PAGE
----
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security – Session timeouts in PHP: best practices

Posted by: admin April 23, 2020 Leave a comment

Questions:

What is the actual difference between session.gc_maxlifetime and session_cache_expire() ?

Suppose I want the users session to be invalid after 15 minutes of non-activity (and not 15 after it was first opened). Which one of these will help me there?

I also know I can do session_set_cookie_params() which can set the user’s cookie to expire in some amount of time. However, the cookie expiring and the actual session expiring on the server side are not the same; does this also delete the session when the cookie has expired?

Another solution I have though of is simple
$_SESSION['last_time'] = time()
on every request, and comparing the session to the current time, deleting the session based on that. I was hoping there was a more “built-in” mechanism for handling this though.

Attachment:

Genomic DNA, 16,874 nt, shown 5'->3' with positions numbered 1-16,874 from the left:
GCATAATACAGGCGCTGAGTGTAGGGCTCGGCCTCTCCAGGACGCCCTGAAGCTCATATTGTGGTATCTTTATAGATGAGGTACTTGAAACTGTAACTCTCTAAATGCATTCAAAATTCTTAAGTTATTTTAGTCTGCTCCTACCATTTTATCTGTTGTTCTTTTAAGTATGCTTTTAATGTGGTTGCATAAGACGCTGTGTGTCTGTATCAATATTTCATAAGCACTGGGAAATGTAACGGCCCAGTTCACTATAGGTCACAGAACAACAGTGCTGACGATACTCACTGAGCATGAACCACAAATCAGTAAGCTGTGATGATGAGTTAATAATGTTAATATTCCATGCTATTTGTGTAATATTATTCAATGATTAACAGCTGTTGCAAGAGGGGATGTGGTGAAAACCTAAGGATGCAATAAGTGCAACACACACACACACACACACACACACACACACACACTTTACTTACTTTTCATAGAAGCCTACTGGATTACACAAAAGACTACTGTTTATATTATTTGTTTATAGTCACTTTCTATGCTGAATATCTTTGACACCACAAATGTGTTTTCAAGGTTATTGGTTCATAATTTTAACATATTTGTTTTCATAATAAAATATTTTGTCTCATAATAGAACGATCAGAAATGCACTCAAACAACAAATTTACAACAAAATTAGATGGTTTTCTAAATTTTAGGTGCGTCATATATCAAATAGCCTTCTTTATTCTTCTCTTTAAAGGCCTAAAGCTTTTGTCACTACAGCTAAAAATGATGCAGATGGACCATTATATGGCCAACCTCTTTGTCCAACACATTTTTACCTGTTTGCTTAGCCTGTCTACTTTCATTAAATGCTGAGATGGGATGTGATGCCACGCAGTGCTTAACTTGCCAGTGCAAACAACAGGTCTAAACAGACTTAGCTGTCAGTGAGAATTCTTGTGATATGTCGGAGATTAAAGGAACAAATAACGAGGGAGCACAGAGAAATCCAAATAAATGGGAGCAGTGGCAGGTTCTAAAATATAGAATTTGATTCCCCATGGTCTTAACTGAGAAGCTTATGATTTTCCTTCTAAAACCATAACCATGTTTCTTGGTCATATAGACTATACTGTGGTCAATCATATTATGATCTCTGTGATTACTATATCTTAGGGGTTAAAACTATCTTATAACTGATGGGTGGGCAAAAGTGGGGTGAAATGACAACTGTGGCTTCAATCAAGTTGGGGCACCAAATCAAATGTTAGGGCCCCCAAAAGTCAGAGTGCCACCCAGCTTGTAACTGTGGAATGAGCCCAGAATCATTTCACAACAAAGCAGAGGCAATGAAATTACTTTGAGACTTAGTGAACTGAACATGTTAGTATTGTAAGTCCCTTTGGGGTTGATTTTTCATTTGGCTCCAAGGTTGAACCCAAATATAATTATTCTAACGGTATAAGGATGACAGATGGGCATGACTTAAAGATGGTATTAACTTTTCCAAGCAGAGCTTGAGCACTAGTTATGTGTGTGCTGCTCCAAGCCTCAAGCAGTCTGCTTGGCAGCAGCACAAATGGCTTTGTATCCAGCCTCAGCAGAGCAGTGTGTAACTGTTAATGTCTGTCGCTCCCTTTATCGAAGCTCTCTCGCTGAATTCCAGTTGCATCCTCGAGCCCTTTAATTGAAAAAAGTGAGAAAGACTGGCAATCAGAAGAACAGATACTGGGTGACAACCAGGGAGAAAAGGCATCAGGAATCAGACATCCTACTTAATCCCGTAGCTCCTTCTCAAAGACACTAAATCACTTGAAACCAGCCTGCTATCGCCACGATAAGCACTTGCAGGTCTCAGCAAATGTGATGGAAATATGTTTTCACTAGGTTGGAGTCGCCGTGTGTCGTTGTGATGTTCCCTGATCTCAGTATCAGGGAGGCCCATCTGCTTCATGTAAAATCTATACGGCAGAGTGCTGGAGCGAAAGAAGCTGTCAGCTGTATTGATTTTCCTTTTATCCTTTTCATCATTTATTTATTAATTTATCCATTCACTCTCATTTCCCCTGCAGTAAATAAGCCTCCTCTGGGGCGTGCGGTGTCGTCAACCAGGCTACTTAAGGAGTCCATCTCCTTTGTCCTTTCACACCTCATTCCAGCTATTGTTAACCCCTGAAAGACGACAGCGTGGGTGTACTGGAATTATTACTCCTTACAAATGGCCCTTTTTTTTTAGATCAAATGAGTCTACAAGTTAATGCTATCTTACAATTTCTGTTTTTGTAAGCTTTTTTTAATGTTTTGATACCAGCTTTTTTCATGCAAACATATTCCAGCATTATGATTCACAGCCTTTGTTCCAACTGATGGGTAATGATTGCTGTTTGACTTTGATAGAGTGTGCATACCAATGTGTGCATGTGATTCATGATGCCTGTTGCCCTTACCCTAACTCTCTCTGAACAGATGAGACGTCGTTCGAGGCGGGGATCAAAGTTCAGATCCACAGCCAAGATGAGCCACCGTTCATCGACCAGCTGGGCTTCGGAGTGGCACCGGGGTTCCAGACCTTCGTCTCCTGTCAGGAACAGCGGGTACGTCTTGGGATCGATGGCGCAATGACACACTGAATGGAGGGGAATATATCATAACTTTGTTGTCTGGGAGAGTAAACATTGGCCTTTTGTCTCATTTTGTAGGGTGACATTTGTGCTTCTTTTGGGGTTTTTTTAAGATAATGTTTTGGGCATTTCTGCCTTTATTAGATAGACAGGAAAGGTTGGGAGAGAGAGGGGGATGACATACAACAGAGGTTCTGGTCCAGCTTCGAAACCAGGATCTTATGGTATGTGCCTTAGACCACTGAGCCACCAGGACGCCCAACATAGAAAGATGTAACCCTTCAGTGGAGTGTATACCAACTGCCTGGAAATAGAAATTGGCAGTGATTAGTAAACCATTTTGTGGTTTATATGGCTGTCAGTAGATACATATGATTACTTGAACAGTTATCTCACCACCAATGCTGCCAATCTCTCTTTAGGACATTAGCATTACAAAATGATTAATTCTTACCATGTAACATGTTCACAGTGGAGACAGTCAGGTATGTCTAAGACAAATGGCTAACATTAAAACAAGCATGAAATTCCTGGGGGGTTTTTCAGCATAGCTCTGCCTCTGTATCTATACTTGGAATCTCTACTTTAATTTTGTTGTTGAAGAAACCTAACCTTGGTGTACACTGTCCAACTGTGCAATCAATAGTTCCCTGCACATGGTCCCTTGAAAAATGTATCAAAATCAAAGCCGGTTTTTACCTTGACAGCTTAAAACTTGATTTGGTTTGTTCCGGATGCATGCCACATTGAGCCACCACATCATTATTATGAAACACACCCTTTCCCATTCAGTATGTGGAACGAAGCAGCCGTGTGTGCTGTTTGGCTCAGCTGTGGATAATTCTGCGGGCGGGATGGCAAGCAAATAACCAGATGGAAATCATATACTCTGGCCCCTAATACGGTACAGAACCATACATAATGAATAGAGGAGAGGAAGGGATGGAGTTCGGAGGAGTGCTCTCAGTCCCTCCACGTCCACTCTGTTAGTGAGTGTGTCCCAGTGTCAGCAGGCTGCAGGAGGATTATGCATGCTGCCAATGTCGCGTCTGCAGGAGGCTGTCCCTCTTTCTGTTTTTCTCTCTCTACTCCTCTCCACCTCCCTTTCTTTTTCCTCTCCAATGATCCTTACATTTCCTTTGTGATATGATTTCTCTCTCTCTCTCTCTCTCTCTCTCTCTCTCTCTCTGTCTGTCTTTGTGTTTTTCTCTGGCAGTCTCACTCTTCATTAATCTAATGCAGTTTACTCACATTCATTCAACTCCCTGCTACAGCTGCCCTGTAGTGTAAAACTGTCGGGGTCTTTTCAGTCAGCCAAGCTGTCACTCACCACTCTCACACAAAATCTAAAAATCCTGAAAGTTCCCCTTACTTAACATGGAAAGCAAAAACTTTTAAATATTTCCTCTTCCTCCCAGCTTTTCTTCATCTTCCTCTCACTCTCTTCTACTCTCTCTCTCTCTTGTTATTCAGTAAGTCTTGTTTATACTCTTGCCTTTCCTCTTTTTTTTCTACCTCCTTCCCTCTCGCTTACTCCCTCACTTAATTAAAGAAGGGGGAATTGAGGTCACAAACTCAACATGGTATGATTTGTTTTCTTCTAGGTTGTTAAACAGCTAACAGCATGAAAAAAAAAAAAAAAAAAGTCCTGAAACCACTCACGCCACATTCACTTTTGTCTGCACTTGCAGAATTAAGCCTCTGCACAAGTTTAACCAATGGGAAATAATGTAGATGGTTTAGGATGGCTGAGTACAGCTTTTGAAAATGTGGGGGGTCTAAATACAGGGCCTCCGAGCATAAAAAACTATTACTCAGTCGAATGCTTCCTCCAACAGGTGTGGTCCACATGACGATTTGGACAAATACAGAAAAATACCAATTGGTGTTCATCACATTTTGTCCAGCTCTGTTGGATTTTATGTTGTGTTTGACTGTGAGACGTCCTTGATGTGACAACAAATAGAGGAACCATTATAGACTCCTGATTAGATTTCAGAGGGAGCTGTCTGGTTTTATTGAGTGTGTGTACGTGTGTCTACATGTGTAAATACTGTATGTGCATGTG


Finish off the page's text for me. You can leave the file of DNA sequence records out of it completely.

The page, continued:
Thanks.

How to&Answers:

Each time session_start is called the session files timestamp (if it exists) gets updated, which is used to calculated if session.gc_maxlifetime has been exceeded.

More importantly you can’t depend on a session to expire after session.gc_maxlifetime time has been exceeded.

PHP runs garbage collection on expired sessions after the current session is loaded and by using session.gc_probability and session.gc_divisor it calculates the probability that garbage collection will run. By default its a 1% probability.

If you have a low number of visitors there is a probability that an inactive user could access a session that should have expired and been deleted. If this is important to you will need to store a timestamp in the session and calculate how log a user has been inactive.

This example replaces session_start and enforces a timeout:

function my_session_start($timeout = 1440) {
    ini_set('session.gc_maxlifetime', $timeout);
    session_start();

    if (isset($_SESSION['timeout_idle']) && $_SESSION['timeout_idle'] < time()) {
        session_destroy();